This book is a collection of essays; in fact, most of them are public speeches she delivered between 2002 and 2005. Hence, I would suggest a paused reading spacing out each of these texts because there are some passages that are repeated.
Her radical take on contemporary global politics is probably one of the most celebrated on the camp of alter-globalization. Her style is outspoken and blunt; poetic yet informative; but above all her prose is humanly passionate. Revolution will only grow from the guts.
Writing in the aftermath of the 9/11, during the preparations of Iraq War and its initial invasion, her revaluation of pacifism as a mode of resistance is not a howl to the moon, but a firm critique to the enshrined heroes of peace that, once in power, found themselves tied to their comfortable chairs. It was the empire who crippled their fingers for them not to continue their music of revolution.
But what’s empire? Difficult question indeed.
In Arundhati´s view, empire means principally the US government and repressive forces inside itself and overseas, but not alone. Empire is also the “corporate media” that smells the blood of conflict and brings the spotlight, the headlines, the experts, and the opinion that invents legitimacy for “pacification”, yet another one. Empire is the middle man reinvented in a neo-fascist nationalism pinned up by global networks of capitalist and wrapped in votes and vetoes. Democracy as a beauty pageant.
“Meanwhile down at the mall there´s a mid-season sale. Everything´s discounted –oceans, rivers, oil, gene pools, fig wasps, flowers, childhoods, aluminum factories, phone companies, wisdom, wilderness, civil rights, ecosystems, air- all 4.6 billion years of evolution. It´s packed, sealed, tagged, valued, and available off the rack (no returns). As for justice –I´m told it´s on offer too. You can get the best money can buy.” (Come September, Sept 2002, p.43)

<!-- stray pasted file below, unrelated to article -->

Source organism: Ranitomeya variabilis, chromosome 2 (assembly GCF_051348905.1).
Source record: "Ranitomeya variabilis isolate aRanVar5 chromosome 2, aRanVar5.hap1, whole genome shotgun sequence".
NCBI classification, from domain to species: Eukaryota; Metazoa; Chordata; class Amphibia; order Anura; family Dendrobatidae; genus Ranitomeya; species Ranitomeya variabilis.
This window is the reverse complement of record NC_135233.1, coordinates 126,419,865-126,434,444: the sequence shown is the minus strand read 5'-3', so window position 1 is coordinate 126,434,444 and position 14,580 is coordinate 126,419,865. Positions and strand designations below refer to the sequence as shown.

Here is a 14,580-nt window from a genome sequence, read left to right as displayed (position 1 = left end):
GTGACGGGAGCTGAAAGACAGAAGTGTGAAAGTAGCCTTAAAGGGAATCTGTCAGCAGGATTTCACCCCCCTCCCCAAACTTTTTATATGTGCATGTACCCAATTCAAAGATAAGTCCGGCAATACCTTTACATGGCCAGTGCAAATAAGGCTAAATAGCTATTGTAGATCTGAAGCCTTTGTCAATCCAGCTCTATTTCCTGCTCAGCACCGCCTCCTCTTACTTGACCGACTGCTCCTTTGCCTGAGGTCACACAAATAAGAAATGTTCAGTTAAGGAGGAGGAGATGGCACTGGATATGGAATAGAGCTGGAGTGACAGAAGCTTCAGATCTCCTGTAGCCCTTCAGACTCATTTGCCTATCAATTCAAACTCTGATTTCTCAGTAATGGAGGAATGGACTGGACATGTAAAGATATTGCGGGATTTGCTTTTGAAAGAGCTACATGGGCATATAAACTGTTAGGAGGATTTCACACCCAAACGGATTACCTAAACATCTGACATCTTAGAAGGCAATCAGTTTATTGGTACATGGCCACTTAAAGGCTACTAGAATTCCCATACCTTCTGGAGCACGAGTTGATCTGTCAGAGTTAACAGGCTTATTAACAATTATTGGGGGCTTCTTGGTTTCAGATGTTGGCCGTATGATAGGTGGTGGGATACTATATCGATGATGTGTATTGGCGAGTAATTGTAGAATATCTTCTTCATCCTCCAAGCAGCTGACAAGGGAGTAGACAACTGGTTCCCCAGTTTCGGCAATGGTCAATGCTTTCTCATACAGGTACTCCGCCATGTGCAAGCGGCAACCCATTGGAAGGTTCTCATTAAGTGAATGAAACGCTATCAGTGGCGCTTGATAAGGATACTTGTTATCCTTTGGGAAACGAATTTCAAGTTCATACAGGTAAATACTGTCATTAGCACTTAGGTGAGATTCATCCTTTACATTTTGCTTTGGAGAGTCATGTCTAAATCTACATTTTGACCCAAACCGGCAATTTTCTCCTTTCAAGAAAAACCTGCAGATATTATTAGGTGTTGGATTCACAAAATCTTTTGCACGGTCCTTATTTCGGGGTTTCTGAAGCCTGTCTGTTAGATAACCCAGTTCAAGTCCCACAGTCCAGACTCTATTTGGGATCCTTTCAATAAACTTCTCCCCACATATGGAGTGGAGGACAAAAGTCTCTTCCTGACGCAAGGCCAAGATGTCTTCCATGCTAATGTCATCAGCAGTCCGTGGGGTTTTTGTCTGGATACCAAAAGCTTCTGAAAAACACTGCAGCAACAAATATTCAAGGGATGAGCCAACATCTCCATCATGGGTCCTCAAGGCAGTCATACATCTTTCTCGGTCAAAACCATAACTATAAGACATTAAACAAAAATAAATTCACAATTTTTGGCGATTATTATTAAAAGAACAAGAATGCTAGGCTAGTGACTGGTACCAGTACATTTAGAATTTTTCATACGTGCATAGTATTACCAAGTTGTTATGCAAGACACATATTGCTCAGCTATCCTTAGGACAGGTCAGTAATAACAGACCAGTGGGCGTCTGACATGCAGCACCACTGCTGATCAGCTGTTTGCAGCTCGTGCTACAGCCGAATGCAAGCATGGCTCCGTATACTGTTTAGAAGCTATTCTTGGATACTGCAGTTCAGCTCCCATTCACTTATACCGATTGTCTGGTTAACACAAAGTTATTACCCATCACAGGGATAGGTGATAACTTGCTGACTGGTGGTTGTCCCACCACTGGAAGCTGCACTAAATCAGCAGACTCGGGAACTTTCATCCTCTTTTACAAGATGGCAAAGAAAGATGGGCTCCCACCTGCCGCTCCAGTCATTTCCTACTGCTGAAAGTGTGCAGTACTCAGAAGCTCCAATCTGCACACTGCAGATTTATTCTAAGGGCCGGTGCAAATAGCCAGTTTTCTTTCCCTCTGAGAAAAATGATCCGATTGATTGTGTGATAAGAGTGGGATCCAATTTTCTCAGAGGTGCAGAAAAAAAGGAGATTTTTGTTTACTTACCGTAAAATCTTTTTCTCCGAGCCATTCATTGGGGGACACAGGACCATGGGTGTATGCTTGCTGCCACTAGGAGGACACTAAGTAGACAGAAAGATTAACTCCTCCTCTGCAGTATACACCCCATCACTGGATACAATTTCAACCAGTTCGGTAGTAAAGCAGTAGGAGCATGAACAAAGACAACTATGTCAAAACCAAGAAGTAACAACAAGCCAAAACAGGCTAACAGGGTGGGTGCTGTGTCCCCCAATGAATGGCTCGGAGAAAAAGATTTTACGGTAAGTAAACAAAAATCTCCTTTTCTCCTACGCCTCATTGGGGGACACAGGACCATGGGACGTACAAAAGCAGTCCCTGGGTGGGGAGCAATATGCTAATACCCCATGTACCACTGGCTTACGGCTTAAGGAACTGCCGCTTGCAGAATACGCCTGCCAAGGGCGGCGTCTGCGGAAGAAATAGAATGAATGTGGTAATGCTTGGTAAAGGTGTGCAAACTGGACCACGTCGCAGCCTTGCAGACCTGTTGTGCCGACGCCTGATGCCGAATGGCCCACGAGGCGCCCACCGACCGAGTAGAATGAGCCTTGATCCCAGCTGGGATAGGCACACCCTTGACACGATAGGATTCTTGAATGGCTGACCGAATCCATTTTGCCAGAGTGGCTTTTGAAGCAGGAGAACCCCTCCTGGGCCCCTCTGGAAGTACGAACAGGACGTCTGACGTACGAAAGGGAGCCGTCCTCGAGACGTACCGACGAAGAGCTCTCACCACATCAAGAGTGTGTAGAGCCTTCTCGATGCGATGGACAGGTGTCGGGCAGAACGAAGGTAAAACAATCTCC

No. Do not despair. The end of the empire is inherent to its very nature. The human being has never built anything that lasted forever, and empire is not an exception. But we should not wait for its decrepitude to witness the blocks of the wall to be torn apart by time. Here is when Roy comes with a guide to destroy the empire.
“Our strategy should be not only to confront Empire, but to lay siege to it. To deprive it of oxygen. To shame it. To mock it. With our art, our music, our literature, our stubbornness, our joy, our brilliance, our sheer relentlessness and our ability to tell our own stories. Stories that are different from the ones we´re being brainwashed to believe… The corporate revolution will collapse if we refuse to buy what they are selling –their ideas, their version of history, their wars, their weapons, their notion of inevitability… Remember this: We be many and they be few. They need us more than we need them.” (An ordinary person´s to Empire, Feb 2003, p.86)
Be ferociously conscious of your imperial surroundings. Look into each dot in the lines of our world and deplete them from its imperial habitude, turn them into an instrument of liberation. Refuse to be included in the Big Book of Nations. Don´t blend in if you don’t want within ideas that are not your own; ideas that legitimize their gains in coins, in votes, in drops of humanity. Be aware of your voice, feel the vibration of your words in your own vocal cords and use them.
Empire´s conquests are being carried out in your name, and you have the right to refuse. You could refuse to fight. Refuse to move those missiles from the warehouse to the dock. Refuse to wave that flag. Refuse the victory parade.” (Instant-mix imperial democracy, May 2003, p.169)
This was the first book I read by Arunhati Roy, but it won’t be the last.